When Mauveine was first conceptualized I was talking about silk scarves dyed and painted with different “themes” like city names or song titles. When I discovered the marbling technique I was more interested in the different textures and effects I could get with that (still focusing on scarves). Then it became about expanding the product line; not just scarves but bags, hair accessories, flower clips, jewelry, pashmina shawls, furoshiki squares, one piece of fabric that could be worn and used in a variety of ways. Which was way too ambitious for what I could realistically accomplish given the limited time I had to devote to Mauveine.
The idea and reality of Mauveine has been not so much about planning, marketing, and sales as it has been about opening myself up to the business of art and creativity. Painting with oils and pastels were where I started. It’s been a very long time since I picked up a Rembrandt pastel or paintbrush. I attempted a pencil self-portrait sketch a while back. I felt rusty and stiff, like the Tin Man left out in the weather too long, creaking back into motion but the final result wasn’t horrible it definitely started to feel more natural towards the end.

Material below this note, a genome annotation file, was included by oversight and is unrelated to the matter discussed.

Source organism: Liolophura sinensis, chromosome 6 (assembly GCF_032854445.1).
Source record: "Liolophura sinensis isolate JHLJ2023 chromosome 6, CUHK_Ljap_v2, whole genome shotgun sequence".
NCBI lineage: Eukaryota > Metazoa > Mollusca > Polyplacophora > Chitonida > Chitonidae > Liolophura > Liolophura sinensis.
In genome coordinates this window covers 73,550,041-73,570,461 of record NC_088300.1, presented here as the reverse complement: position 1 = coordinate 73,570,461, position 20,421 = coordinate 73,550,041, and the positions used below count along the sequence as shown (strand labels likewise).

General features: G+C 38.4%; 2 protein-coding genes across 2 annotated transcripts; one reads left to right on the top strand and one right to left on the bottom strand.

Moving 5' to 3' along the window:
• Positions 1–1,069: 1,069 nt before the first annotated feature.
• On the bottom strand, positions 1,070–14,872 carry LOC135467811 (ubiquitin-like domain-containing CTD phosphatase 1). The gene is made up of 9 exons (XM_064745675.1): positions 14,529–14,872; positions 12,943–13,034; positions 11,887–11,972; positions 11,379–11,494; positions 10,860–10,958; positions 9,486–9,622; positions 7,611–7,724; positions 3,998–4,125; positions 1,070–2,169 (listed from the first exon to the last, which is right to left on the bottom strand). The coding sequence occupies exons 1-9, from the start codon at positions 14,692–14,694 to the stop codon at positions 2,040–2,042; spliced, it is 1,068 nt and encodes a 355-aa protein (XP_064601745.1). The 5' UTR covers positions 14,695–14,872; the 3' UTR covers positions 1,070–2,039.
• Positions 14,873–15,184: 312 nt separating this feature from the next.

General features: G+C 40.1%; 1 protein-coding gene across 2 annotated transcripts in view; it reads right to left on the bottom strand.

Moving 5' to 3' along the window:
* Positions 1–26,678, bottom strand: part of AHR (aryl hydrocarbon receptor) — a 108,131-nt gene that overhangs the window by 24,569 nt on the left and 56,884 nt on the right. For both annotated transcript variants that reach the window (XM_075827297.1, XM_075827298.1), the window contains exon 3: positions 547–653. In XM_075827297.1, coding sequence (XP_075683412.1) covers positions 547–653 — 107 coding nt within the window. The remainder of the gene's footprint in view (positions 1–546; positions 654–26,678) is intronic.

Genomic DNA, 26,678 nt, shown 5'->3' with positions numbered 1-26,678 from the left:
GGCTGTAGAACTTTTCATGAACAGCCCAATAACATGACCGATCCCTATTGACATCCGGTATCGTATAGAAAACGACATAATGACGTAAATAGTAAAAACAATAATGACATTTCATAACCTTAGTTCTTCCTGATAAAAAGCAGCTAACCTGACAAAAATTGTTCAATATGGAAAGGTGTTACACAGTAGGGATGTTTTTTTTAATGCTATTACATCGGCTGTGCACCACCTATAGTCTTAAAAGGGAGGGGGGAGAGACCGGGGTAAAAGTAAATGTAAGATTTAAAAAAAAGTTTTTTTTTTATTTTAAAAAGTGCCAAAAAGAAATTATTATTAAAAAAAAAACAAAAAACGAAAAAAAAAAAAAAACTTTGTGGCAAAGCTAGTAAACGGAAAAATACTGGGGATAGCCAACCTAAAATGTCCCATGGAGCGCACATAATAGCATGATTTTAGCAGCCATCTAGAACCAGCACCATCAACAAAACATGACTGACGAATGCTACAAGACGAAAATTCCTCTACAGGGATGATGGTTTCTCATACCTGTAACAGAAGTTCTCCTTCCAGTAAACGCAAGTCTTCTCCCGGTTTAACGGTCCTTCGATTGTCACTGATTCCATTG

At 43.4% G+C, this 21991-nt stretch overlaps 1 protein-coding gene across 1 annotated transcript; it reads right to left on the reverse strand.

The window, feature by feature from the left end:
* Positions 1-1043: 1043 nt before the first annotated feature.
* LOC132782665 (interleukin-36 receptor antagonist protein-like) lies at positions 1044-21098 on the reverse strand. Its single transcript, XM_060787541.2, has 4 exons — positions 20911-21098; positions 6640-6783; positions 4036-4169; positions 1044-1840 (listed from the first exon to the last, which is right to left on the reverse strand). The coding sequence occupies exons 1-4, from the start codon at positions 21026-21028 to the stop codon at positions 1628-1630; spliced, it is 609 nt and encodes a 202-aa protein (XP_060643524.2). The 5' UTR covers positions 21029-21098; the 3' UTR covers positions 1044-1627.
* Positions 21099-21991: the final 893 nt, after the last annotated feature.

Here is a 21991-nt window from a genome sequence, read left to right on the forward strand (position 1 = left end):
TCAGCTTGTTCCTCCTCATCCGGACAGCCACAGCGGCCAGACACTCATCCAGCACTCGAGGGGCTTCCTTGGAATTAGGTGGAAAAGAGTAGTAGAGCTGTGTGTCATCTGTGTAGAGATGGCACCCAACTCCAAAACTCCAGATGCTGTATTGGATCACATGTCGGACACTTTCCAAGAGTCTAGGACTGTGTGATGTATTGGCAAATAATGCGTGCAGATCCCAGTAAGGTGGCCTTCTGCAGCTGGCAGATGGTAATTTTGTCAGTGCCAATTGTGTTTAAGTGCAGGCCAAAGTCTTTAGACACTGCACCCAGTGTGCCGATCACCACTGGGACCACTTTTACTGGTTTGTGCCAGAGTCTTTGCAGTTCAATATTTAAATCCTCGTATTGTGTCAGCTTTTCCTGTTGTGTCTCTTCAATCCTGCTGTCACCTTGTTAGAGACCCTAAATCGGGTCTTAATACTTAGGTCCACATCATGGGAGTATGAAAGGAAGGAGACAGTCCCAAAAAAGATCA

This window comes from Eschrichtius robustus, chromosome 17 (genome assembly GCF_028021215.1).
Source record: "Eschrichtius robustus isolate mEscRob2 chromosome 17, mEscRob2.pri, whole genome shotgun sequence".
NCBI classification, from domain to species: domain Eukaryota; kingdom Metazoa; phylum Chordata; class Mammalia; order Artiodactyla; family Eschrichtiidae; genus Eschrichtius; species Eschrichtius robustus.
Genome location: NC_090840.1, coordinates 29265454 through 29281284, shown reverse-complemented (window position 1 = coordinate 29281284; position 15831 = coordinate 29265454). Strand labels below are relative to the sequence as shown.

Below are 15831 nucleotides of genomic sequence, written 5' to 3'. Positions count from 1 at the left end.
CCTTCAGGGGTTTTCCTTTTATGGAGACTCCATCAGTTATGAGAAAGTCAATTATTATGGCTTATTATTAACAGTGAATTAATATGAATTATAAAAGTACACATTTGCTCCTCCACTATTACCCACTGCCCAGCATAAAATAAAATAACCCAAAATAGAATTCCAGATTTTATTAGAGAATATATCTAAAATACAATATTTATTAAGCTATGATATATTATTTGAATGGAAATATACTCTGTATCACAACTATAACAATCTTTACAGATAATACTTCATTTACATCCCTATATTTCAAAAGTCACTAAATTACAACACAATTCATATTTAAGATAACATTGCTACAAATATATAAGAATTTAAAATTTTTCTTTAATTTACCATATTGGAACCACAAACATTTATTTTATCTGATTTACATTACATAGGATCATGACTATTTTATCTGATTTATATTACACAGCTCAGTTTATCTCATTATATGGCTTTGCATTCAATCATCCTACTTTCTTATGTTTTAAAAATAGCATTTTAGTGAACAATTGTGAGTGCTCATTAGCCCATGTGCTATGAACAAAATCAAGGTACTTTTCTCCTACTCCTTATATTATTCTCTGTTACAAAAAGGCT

Discovering the myriad ways a piece of silk fabric can be used has led to more experimentation in surface design with different techniques and the realization that “Mauveine” really is more about the unintentional and wonderful results that happen as I’m splashing and dabbling around. Fitting, considering the color mauveine came about entirely as a happy accident in a lab.
The convoluted course since starting the idea of Mauveine has led me to repurposing and redesigning garments. I want to find things made from quality natural fabrics – silk, linen, wool, cotton — and then deconstruct, embellish, and stitch them into something new and beautiful. This doesn’t mean moving away from marbling and dying and surface design; in fact, there will be even more opportunity to play with color and texture and patterns and bringing it all together to create artistic, but functional items. Things someone would wear and use and enjoy on a daily basis.